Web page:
One limitation of this study is that first pass ceMRA is an imaging technique acquired in breath-hold, but without ECG-gating. This is the standard protocol and we could not control for that due to the retrospective nature of the study. An ECG-gated first pass ceMRA is not available.

In conclusion, 3D-SSFP is feasible for the evaluation of a potential landing zone for PPVI. We recommend 3D-SSFP for preprocedural assessment of patients after surgical TOF-repair who could benefit from PPVI. Obtaining ECG-gated sequences for proper and reliable measurements is mandatory. We showed that high-resolution SSFP sequences acquired during systole allow better evaluation of a potential landing zone for PPVI regarding its morphology and its relation to the left coronary vessel and sternum. The maximum and effective systolic diameters show good correlation with invasive measurements and allow precise sizing for PPVI without the need for contrast agent.

Notes

Acknowledgements

We would like to declare, that Dr. Ebel was on the payroll of the DFG during the corrections of this work: DFG-grant GU 777/4-1 AOBJ 629068 and GR 4617/2-1 AOBJ 629069.

Compliance with ethical standards

Conflict of interest

The authors declare that they have no conflict of interest.

Ethics approval

Due to the retrospective nature of this study and due to the fact that all MRI examinations were performed out of clinical reasons (not for research purposes)—in line with the declarations of Helsinki—local ethics board approved this study: Ethik-Kommission an der Medizinischen Fakultät der Universität Leipzig AZ 332/16-ff.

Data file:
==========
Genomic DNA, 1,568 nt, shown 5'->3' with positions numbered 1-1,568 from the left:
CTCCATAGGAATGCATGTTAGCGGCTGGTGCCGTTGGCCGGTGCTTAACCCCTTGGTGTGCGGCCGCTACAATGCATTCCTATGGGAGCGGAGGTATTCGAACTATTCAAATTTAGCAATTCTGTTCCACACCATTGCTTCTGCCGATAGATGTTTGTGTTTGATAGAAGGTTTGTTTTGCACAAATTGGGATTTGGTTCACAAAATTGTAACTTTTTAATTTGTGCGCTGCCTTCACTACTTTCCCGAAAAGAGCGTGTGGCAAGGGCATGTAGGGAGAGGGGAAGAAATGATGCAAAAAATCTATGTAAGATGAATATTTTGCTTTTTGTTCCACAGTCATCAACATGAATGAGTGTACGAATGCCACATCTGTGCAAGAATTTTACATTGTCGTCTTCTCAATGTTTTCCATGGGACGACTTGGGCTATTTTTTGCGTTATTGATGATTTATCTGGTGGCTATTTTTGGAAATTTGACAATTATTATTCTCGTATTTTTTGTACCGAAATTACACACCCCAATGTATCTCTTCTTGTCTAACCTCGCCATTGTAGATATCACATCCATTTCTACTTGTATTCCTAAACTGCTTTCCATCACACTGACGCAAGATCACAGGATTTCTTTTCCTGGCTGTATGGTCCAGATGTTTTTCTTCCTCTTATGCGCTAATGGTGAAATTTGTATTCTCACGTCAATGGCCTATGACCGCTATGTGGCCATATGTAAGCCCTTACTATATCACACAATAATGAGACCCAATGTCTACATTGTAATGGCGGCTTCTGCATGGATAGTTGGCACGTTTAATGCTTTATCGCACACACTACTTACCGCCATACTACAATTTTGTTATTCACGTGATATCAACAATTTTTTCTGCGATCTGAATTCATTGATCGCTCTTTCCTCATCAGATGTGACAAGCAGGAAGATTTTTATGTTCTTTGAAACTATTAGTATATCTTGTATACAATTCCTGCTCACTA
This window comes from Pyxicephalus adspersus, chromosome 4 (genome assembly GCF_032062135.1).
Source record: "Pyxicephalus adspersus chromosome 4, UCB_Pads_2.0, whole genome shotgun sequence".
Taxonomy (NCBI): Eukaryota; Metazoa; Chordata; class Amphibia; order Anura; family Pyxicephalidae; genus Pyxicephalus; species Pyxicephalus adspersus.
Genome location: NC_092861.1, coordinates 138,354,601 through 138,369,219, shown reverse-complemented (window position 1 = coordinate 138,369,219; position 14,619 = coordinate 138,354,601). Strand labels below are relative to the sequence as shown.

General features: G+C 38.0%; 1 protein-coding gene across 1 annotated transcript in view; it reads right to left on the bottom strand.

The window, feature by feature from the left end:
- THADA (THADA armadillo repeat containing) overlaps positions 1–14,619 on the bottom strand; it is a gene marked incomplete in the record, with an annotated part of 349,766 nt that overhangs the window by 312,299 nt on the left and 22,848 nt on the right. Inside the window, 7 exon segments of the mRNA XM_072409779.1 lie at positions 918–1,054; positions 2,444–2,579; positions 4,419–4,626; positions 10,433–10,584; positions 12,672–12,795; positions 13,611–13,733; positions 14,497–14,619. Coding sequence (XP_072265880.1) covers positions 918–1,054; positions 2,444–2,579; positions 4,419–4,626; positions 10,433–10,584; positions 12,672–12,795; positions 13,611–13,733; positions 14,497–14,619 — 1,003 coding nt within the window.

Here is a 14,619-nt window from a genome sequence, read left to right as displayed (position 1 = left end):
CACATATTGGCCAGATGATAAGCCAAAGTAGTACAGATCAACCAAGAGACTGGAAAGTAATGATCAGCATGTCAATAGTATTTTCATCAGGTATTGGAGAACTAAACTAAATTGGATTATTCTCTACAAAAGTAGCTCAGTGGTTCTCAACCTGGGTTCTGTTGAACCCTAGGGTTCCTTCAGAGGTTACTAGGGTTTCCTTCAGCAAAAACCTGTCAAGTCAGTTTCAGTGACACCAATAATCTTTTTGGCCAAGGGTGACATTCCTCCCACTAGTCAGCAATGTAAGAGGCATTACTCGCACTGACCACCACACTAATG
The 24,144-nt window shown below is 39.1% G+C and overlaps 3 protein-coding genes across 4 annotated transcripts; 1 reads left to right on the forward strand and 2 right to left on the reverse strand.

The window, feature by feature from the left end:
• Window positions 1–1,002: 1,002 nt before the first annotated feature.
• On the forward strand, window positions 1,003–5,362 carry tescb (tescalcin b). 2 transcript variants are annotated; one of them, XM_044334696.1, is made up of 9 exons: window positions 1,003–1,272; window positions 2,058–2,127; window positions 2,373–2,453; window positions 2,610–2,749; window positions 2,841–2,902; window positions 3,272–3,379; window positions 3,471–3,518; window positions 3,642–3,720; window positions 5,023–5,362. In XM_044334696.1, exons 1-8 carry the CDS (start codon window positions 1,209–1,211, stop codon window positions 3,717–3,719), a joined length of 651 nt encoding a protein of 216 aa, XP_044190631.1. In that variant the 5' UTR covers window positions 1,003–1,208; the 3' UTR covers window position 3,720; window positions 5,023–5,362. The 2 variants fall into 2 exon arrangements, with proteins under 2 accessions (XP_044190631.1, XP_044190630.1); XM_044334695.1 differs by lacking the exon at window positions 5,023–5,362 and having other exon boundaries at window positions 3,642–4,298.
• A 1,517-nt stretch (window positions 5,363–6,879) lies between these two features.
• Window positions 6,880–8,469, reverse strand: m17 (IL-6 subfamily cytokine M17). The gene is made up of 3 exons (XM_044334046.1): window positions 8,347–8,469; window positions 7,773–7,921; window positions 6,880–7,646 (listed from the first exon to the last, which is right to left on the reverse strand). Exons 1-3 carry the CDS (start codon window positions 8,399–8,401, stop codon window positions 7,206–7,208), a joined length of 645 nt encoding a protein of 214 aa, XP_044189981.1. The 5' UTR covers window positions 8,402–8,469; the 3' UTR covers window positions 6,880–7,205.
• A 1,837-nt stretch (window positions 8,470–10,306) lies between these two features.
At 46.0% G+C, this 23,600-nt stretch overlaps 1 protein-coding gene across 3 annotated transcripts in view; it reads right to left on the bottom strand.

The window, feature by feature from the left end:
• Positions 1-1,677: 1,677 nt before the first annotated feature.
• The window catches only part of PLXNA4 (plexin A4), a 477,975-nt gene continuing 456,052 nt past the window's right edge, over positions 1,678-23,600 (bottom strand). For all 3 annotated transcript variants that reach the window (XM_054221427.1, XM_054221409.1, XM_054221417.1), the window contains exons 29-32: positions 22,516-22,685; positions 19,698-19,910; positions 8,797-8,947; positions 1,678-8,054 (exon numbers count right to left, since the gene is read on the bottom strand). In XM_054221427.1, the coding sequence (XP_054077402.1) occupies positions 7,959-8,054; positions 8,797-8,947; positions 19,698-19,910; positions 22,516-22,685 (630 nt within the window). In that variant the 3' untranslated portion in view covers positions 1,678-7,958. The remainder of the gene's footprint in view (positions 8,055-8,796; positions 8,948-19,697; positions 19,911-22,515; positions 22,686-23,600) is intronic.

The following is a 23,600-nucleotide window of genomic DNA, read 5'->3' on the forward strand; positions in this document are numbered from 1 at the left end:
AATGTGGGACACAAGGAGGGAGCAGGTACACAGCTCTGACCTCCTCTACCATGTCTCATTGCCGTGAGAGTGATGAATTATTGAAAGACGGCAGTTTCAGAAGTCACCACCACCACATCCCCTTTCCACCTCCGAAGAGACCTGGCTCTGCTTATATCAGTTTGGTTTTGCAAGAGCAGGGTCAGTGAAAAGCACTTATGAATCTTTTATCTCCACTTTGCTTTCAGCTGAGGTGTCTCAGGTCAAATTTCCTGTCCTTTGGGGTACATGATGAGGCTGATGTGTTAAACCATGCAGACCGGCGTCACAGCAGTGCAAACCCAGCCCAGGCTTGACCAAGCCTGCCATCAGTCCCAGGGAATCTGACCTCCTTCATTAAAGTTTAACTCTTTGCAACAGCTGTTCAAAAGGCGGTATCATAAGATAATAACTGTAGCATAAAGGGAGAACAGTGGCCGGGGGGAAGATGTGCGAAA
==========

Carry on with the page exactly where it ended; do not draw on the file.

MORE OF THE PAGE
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© The Author(s) 2019

Open AccessThis article is distributed under the terms of the Creative Commons Attribution 4.0 International License (http://creativecommons.org/licenses/by/4.0/), which permits unrestricted use, distribution, and reproduction in any medium, provided you give appropriate credit to the original author(s) and the source, provide a link to the Creative Commons license, and indicate if changes were made.

Authors and Affiliations

  • Sebastian Ebel
    • 1
    Email author
  • Sebastian Gottschling
    • 1
  • Maria T. A. Buzan
    • 1
    • 2
  • Matthias Grothoff
    • 1
  • Ingo Dähnert
    • 3
  • Robert Wagner
    • 3
  • Daniel Gräfe
    • 4
  • Philipp Lurz
    • 5
  • Matthias Gutberlet
    • 1
  • Christian Lücke
    • 1
  1. 1.Department of Diagnostic and Interventional RadiologyUniversity of Leipzig – Heart CentreLeipzigGermany
  2. 2.Department of Radiology, Addenbrooke’s HospitalCambridge University Hospitals NHS Foundation TrustCambridgeUK
  3. 3.Department of Pediatric Cardiology and Congenital Heart DiseaseUniversity of Leipzig – Heart CentreLeipzigGermany
  4. 4.Department of Pediatric RadiologyUniversity of LeipzigLeipzigGermany
  5. 5.Department of CardiologyUniversity of Leipzig – Heart CentreLeipzigGermany